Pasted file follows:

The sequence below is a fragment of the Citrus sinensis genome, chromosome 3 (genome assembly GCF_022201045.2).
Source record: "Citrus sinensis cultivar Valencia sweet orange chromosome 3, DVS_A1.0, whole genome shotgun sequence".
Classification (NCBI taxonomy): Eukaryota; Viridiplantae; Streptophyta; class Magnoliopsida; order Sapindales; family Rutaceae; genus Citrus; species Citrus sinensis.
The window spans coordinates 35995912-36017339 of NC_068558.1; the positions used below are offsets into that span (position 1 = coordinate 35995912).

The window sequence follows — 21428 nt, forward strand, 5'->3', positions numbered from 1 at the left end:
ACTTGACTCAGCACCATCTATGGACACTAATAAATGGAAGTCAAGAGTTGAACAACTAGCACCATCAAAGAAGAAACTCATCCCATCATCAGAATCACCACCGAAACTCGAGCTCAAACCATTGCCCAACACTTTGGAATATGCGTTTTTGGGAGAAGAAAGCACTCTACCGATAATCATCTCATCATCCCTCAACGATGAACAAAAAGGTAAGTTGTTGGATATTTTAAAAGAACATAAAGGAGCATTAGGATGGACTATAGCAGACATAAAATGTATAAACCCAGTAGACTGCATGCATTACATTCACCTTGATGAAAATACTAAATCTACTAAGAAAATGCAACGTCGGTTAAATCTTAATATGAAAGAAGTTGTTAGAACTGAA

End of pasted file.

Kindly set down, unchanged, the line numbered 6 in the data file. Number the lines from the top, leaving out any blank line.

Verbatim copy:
ACTTGACTCAGCACCATCTATGGACACTAATAAATGGAAGTCAAGAGTTGAACAACTAGCACCATCAAAGAAGAAACTCATCCCATCATCAGAATCACCACCGAAACTCGAGCTCAAACCATTGCCCAACACTTTGGAATATGCGTTTTTGGGAGAAGAAAGCACTCTACCGATAATCATCTCATCATCCCTCAACGATGAACAAAAAGGTAAGTTGTTGGATATTTTAAAAGAACATAAAGGAGCATTAGGATGGACTATAGCAGACATAAAATGTATAAACCCAGTAGACTGCATGCATTACATTCACCTTGATGAAAATACTAAATCTACTAAGAAAATGCAACGTCGGTTAAATCTTAATATGAAAGAAGTTGTTAGAACTGAA